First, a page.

Academic Commons

Articles

Estimation of Exposure to Agent Orange and Other Defoliants among American Troops in Vietnam: a Methodological Approach

Stellman, Steven D.; Stellman, Jeanne M.

Two pivotal problems in determining whether exposure to herbicides has caused disease in Vietnam veterans or their offspring are definition of which troops were exposed and extent of exposure. The DoD HERBS tape is the most complete publicly available record of herbicide spraying in Vietnam. It contains about 17,000 records consisting of coordinates of spray missions, dates, chemical agent, quantity and area sprayed, and mission purpose. We have developed a set of discrete and continuous indexes of probability of exposure to herbicides for individual veterans. These probability indexes are based on HERBS tape spray data and on locations and dates of service derived from a place-and-date matrix completed by the veteran. They can take into account a conservative estimate of environmental persistence of herbicide by using first-order exponential decay kinetics with an estimated half-life of dioxin. Mean values for the continuous exposure probability indexes were significantly greater among veterans judged to be exposed according to self-reported job titles and specific military experiences than among men judged unlikely to have been exposed. Probabilistic exposure indexes based on HERBS tape for classification of likely exposure to herbicides in South Vietnam during 1965-1971 appear to be well suited for comparative classification of veterans and hence for use in epidemiologic studies.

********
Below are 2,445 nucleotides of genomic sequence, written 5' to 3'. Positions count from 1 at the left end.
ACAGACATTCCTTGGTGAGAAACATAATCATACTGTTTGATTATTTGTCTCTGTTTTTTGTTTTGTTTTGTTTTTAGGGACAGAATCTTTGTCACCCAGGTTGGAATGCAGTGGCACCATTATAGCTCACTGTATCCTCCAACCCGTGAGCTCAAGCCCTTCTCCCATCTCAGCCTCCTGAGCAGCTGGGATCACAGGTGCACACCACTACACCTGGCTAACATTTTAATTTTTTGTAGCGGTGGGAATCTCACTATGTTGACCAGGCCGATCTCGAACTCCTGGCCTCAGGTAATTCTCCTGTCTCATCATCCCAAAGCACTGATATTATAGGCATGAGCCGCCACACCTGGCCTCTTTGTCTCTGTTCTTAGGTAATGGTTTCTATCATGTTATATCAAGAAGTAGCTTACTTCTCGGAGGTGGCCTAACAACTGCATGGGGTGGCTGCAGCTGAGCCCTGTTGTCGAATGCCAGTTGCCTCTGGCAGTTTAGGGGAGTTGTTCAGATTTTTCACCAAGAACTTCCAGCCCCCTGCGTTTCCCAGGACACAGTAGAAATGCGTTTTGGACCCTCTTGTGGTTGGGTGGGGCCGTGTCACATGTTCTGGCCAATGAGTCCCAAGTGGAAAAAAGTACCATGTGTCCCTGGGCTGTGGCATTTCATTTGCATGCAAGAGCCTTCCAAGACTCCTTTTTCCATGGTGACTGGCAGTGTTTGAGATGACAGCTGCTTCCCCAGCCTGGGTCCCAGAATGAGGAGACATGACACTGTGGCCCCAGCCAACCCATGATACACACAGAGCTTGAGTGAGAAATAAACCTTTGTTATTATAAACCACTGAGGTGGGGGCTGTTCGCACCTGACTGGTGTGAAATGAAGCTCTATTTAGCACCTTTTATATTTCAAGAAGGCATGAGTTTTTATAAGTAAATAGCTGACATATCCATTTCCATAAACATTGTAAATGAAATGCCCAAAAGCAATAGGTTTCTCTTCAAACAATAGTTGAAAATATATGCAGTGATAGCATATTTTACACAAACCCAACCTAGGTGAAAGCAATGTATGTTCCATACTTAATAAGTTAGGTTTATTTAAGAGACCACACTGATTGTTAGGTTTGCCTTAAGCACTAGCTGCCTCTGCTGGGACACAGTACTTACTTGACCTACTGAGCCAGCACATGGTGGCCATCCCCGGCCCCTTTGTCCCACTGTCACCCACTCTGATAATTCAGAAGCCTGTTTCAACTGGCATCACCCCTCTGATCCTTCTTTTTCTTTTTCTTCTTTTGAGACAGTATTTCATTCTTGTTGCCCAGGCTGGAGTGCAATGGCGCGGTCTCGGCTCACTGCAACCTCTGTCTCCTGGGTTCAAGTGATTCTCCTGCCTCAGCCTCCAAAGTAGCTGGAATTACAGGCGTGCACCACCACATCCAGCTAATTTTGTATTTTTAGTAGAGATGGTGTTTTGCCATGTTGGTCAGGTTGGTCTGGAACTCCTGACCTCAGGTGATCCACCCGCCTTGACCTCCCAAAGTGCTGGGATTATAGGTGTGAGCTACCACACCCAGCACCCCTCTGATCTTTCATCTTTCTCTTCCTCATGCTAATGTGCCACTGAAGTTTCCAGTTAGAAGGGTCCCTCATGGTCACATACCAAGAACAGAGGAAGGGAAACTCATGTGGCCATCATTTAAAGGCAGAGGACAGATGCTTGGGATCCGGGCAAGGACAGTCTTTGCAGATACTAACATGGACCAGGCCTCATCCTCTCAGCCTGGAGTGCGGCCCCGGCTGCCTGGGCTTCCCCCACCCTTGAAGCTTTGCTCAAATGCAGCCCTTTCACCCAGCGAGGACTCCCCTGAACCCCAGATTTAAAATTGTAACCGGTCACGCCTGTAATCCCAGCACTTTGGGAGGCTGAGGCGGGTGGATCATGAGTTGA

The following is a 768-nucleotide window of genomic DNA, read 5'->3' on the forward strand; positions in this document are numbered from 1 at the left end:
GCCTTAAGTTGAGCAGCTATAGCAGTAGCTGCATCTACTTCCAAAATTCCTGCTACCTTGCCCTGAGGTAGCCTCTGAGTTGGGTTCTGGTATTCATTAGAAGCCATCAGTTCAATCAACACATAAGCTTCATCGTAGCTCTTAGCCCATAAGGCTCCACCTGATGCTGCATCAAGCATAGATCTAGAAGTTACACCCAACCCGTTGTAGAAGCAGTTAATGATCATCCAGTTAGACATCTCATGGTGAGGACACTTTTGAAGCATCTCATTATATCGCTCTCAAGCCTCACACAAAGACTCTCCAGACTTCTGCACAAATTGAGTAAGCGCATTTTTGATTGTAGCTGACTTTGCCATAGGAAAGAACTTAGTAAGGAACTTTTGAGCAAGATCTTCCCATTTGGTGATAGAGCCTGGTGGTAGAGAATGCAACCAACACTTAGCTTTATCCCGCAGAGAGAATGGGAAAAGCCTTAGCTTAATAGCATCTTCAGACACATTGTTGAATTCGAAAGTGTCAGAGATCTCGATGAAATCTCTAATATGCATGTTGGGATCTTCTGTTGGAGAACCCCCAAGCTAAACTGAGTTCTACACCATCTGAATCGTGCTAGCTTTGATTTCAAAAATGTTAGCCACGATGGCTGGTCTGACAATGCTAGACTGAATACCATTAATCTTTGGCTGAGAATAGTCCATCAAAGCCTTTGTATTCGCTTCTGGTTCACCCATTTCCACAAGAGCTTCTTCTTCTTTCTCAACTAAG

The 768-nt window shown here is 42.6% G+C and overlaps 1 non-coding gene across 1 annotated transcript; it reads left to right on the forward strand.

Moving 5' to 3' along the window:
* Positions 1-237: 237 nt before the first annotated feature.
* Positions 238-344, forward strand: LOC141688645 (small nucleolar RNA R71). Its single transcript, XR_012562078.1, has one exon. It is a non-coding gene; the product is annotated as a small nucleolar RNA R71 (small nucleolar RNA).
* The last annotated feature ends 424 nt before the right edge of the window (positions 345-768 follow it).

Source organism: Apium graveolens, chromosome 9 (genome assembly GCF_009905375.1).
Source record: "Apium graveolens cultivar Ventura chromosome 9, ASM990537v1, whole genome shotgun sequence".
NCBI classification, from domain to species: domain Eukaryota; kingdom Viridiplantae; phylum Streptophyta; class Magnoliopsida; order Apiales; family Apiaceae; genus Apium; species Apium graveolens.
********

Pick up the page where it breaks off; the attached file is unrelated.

Files

  • thumnail for Stellman_1986_AgentOrange_AJIM.pdf Stellman_1986_AgentOrange_AJIM.pdf application/pdf 1.14 MB Download File

Also Published In

Title
American Journal of Industrial Medicine

More About This Work

Academic Units
Epidemiology
Health Policy and Management
Published Here
October 6, 2014

Notes

This is one of two studies of mortality among men who were employed in woodworking industries in the U.S. and who were enrolled in CPS-2, the ACS study of 1.2 million men and women. The companion paper is Demers PA, Stellman SD, Colin D, Boffetta P. Nonmalignant respiratory disease mortality among woodworkers participating in the American Cancer Society Cancer Prevention Study-II (CPS-II). Am J Ind Med 1998;34(3):238-43. The story of how this project originated with discovery of a box of punch cards at the American Cancer Society in New York is given in the NOTES section for that paper in Columbia Academic Commons.

Academic Commons provides global access to research and scholarship produced at Columbia University, Barnard College, Teachers College, Union Theological Seminary and Jewish Theological Seminary. Academic Commons is managed by the Columbia University Libraries.